What we're trying to say is that it's really easy to get caught up in all the nitty-gritty, but at the end of the day, it can be really confusing for people to understand and apply this information to their own lives in a beneficial manner. This may seem like a defeat sending us back to Square 1; however, one outcome does seem to consistently rise above the rest that can help identify the best shoe for a nurse, and it's more simple than you may think!
In a study written by one of world's leading experts on shoes and lower limb biomechanics, it was suggested that we rethink how we evaluate shoes altogether. Given all the contradictory evidence present in the literature, it seems clear that one outcome may be more reliable than the rest, and this outcome is comfort. This study focused on running injuries, but we can still consider this information useful.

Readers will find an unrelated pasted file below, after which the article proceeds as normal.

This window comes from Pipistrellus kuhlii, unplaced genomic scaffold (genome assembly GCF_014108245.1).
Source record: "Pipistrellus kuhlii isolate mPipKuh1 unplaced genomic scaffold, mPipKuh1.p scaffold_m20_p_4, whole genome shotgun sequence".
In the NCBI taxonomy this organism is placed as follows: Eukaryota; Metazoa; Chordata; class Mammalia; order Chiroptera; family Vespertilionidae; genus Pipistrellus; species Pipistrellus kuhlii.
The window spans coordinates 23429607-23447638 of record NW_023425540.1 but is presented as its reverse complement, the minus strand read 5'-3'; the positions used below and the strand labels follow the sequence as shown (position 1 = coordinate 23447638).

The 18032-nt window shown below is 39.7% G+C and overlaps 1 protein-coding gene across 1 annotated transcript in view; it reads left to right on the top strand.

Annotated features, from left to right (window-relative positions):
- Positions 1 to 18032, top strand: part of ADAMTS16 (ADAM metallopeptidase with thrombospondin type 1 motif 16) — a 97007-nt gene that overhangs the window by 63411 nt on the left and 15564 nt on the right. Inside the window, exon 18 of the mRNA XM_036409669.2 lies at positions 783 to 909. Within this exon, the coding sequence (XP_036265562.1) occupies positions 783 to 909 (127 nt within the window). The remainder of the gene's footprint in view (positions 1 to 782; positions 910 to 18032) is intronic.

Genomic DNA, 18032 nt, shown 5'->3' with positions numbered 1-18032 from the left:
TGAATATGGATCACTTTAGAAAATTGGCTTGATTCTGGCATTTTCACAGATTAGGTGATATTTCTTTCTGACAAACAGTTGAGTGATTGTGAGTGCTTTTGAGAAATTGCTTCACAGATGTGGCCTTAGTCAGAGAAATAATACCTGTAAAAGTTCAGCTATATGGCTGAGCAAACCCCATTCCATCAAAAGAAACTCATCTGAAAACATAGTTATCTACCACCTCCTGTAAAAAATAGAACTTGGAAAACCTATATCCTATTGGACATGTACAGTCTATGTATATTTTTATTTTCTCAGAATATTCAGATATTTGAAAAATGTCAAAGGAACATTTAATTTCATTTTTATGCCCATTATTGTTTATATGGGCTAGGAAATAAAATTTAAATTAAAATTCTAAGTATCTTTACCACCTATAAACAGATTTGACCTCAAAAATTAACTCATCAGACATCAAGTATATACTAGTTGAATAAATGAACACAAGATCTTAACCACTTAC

In this review study, the authors provide evidence of contradiction in the literature, but they note some consistent patterns as well. For example, they noticed that shoes that runners found to be most comfortable based on their own personal opinion eventually led to a decreased frequency of movement-related injury. Secondly, they also noticed that comfortable shoes led to less overall oxygen consumption, suggesting that they could be beneficial in reducing rate of fatigue as well.
This may seem painfully obvious, but when it is something that has been consistently reported, it should be considered just as strongly, if not more, than some of the cutting edge outcomes currently being investigated in research labs. Additionally, it's easy to lose sight of these broad outcomes like comfort, especially when companies market shoes with lots of different strategies.
Best Shoes for Nurses - General Consensus
Therefore, if you only pick one thing to focus on when searching for the best shoes for nurses, we suggest focusing on comfort. If you're not sure which shoes you will find most comfortable, try and stick with something that you are familiar with, and also consider some of the information provided by the study we mentioned above that compares different types of nursing shoes.
Good luck, and have a good shift!